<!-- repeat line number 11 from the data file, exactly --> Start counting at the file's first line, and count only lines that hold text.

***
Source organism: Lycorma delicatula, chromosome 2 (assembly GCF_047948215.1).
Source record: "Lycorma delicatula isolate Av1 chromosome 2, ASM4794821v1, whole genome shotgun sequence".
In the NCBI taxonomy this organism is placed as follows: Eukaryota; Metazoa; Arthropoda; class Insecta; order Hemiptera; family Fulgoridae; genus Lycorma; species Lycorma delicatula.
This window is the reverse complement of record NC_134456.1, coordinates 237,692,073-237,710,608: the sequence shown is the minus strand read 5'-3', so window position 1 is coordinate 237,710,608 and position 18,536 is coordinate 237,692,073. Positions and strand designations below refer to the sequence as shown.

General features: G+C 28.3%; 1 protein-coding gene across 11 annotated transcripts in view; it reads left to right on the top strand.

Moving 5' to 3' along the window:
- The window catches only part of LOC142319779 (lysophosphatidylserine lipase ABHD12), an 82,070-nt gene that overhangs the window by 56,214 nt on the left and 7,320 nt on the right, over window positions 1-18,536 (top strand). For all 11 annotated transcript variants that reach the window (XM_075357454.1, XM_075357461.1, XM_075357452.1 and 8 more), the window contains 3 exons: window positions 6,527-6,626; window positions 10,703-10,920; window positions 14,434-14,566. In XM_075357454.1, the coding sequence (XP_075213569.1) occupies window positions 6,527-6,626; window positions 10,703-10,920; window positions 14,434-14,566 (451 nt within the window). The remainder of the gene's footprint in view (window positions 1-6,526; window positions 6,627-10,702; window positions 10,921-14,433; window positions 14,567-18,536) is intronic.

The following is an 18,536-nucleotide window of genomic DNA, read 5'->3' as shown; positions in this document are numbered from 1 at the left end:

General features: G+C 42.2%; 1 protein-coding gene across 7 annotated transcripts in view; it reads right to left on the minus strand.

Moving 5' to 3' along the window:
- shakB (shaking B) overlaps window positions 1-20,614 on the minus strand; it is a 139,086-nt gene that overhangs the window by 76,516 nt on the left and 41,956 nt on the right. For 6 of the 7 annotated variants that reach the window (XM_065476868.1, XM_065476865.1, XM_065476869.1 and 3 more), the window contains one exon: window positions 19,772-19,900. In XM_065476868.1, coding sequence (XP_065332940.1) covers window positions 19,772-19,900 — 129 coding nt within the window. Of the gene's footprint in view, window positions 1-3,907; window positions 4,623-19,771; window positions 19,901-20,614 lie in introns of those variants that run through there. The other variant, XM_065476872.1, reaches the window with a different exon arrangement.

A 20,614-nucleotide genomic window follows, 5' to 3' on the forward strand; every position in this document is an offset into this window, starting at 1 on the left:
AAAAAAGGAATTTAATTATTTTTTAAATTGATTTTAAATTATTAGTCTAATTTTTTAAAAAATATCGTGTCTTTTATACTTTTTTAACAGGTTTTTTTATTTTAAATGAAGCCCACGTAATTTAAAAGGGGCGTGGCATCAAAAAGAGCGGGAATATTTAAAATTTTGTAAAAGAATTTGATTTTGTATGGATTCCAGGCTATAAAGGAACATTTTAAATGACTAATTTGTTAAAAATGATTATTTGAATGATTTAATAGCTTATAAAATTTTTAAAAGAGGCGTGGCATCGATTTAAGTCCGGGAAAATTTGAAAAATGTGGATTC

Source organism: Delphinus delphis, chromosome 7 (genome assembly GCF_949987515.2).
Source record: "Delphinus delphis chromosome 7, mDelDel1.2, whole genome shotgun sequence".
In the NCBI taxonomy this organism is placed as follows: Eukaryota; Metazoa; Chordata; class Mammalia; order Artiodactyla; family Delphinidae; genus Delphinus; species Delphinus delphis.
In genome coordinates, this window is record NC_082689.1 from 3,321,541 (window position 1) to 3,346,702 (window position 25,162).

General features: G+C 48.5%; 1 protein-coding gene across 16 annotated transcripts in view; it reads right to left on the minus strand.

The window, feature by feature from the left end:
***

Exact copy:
- shakB (shaking B) overlaps window positions 1-20,614 on the minus strand; it is a 139,086-nt gene that overhangs the window by 76,516 nt on the left and 41,956 nt on the right. For 6 of the 7 annotated variants that reach the window (XM_065476868.1, XM_065476865.1, XM_065476869.1 and 3 more), the window contains one exon: window positions 19,772-19,900. In XM_065476868.1, coding sequence (XP_065332940.1) covers window positions 19,772-19,900 — 129 coding nt within the window. Of the gene's footprint in view, window positions 1-3,907; window positions 4,623-19,771; window positions 19,901-20,614 lie in introns of those variants that run through there. The other variant, XM_065476872.1, reaches the window with a different exon arrangement.